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Greater whole grain intake is associated with lower risk of type 2 diabetes, cardiovascular disease, and weight gain.

High intakes of whole grains and dietary fibers may confer significant protection against the development of cardiovascular disease, type 2 diabetes, and obesity.

This research work evaluated the association between the consumption of whole grains and dietary fiber and weight gain, cardiovascular disease (CVD), type 2 diabetes, and metabolic risk factors. Researchers analyzed data obtained from 45 prospective cohort studies and 21 randomized-controlled trials conducted between 1966 and 2012.

Researchers discovered a lower prevalence of CVD, type 2 diabetes, and excessive weight gain among frequent consumers (3-5 servings per day) of dietary fibers and whole grains compared to rare- and non-consumers. Groups fed with whole grains were also found to have lower plasma levels of fasting blood glucose, low-density lipoprotein (LDL) cholesterol, and total cholesterol than other groups in the 21 randomized-controlled trials. The results of this meta-analysis show that significant reduction in CVD, obesity, and type 2 diabetes risks is associated with high consumption of dietary fibers and whole grains.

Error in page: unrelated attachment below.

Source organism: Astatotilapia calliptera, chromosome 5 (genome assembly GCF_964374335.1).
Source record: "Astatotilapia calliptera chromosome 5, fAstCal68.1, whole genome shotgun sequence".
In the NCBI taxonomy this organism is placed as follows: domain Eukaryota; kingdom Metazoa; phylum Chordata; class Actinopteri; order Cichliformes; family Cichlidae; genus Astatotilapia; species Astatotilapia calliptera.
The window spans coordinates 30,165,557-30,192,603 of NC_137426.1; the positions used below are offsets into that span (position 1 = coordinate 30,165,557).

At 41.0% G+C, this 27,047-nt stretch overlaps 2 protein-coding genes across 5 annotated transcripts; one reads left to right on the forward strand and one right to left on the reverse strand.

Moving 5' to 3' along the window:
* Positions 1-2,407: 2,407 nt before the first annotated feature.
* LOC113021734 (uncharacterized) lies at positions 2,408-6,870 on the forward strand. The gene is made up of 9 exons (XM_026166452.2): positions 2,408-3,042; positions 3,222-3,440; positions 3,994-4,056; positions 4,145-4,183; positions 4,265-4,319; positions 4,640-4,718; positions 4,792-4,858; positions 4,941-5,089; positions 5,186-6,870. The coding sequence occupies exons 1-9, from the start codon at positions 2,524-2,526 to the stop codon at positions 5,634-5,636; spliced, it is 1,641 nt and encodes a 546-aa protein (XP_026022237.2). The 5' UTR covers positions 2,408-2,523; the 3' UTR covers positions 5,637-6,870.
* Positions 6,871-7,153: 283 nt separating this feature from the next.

Research Summary Information

Whole grains are associated with serum concentrati...
Whole grain intake and the risk of type 2 diabetes...

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